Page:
“Even though the full scale of misuse of virtual currencies is unknown, its value has been reported to exceed seven billion Euros worldwide”, is stated in the report’s preface. Authored by Prof. Dr. Robby Houben and Alexander Snyers from the University of Antwerp’s “Business & Law” research group, the report contains in-depth analyses and policy recommendations for future EU standards.
What are the report’s major points?
According to the report, the biggest struggle in combating financial crimes is anonymity. Current financial crime legislation fails to deal with the issue, as there are little to no rules unveiling the anonymity of cryptocurrency users. The fifth Anti-Money Laundering Directive (AMLD5) includes virtual currency exchanges and custodian wallet providers (wallets that take online custody of your cryptographic keys, e.g. Coinbase) in the list of obliged entities, making them subject to legal requirements. Exchange platforms and custodian wallet providers will have to register with authorities to provide their services.
These entities must conduct customer due diligence and report suspicious transactions. Customer due diligence means identifying the customer, verifying their identity as well as conducting ongoing monitoring of the business relationship. “An important requirement is that obliged entities have to perform customer due diligence when establishing a business relationship, when carrying out an occasional transaction that amounts to EUR 15.000 or more [and] when there is a suspicion of money laundering or terrorist financing …”, the report states. In the form of KYC (know your customer) processes, a platform providing a service requires customers to submit identification data to ensure that people with for example criminal histories are precluded from using the service. Additionally, databases generated through KYC processes can prove useful for authorities should there be any related future criminal activity.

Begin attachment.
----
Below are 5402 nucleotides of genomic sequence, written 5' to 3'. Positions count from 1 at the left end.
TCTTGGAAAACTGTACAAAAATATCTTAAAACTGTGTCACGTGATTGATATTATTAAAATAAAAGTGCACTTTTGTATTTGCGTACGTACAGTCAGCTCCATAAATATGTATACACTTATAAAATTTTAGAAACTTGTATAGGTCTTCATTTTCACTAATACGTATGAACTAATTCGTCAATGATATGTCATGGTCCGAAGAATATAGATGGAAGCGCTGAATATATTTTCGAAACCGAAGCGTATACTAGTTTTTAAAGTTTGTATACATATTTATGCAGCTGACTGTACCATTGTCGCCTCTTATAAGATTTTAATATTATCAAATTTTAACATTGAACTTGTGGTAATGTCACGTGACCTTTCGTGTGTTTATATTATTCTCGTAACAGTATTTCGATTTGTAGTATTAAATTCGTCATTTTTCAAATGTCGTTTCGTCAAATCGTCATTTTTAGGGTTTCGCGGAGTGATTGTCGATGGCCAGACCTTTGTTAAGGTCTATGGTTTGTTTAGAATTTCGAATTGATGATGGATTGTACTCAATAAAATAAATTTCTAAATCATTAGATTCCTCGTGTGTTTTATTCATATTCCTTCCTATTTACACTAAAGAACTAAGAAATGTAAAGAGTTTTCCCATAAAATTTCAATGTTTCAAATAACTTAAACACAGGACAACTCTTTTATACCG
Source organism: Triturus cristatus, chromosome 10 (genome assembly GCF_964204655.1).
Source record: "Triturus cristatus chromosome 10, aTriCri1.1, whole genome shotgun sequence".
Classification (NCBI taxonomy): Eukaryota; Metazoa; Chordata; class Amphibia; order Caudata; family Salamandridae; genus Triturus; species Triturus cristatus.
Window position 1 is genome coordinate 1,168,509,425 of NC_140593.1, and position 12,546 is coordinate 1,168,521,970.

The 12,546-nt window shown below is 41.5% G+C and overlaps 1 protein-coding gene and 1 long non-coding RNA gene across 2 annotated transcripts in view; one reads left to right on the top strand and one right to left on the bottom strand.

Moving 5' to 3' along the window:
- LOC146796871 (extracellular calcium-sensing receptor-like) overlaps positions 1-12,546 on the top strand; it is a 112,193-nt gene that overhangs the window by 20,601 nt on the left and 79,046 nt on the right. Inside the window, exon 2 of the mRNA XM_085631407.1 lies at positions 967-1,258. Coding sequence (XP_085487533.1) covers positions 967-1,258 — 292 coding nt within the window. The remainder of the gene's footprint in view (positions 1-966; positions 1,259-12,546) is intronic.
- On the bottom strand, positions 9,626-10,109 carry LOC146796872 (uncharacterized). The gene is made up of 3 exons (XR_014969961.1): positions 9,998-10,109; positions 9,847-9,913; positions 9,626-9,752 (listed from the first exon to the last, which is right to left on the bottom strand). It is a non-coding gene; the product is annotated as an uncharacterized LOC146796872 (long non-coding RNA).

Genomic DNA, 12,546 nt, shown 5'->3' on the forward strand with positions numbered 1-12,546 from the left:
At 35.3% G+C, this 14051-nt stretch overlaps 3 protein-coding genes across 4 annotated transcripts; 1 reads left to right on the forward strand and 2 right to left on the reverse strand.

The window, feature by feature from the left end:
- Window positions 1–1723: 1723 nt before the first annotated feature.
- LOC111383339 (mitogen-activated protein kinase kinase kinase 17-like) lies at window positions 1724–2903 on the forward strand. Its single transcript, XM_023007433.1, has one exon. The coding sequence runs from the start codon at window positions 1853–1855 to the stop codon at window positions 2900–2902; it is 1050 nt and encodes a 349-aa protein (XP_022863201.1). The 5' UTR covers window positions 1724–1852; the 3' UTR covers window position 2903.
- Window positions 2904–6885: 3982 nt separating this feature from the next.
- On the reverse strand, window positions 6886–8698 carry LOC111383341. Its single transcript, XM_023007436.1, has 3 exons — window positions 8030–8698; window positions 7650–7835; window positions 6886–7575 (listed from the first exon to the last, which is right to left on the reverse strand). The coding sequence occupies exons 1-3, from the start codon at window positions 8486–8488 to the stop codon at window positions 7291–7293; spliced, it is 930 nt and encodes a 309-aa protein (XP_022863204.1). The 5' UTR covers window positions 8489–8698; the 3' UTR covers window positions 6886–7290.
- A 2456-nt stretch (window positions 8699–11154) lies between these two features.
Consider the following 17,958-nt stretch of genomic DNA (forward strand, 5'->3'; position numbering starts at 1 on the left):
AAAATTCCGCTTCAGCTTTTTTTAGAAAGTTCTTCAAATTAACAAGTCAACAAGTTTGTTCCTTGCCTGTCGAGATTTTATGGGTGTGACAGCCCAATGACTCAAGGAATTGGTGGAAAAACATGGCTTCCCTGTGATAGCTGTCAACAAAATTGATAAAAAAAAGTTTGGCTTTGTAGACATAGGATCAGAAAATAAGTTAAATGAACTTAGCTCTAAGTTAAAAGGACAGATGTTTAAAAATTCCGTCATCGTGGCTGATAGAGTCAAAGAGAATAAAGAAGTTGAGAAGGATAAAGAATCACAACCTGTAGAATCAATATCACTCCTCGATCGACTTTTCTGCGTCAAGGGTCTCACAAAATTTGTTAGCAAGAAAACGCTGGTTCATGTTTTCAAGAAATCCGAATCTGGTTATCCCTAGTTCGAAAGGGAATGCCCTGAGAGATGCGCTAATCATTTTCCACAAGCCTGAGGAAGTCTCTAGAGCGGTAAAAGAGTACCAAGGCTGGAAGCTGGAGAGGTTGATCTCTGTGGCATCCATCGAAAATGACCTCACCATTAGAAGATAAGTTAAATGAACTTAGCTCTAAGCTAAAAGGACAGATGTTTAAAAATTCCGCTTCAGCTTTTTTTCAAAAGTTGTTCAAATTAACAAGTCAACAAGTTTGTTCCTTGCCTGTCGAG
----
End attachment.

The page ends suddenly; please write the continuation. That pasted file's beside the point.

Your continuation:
AMLD5 is an EU-wide policy and member states need to adapt their legislation until 2020 to be compliant with its specifications. There is a blind spot in the fight against money laundering and tax evasion, though. So-called pure cryptocurrency exchanges which only accept payments in other cryptocurrencies remain out of AMLD5’s scope because “they have no dealings with fiat currency”. This might be an obstacle “in the fight against money laundering, terrorist financing and tax evasion, because it can add an extra layer of disguise of the origin of the cryptocurrencies (when they later pass through an obliged entity) or simply allow that cryptocurrencies are used completely outside of the monitored system”, write Houben and Snyers.
How does this affect crypto traders?
Users themselves are not obliged entities under AMLD5. According to the paper, this is fine, as the AMLD framework for a large part focuses on intermediaries. It would not be proportionate to include users. However, AMLD5 empowers tax authorities to request information on obliged entities dealings, which means that if requested, they might have to share user information with authorities once the new policies come into effect. Currently, some exchanges and other providers are doing due diligence voluntarily to have an edge over competitors.
European institutions are in favor of increasing the focus on legislation of cryptocurrencies. The tide is changing and at the time of writing new rules against money laundering and terrorist financing are being adopted. More research will go into it and stricter rules will apply to actors in crypto currencies. This is why Blockpit sets out to build a framework for crypto users that is accepted by governments and other institutions and not limited through regulations that will come along in the future. Nevertheless, our CEO Florian Wimmer and the team are keen on providing the maximum anonymity possible and hence work on implementing a Zero Knowledge Proof to allow proofing values e.g. the right calculation of tax reports without conveying any personal information.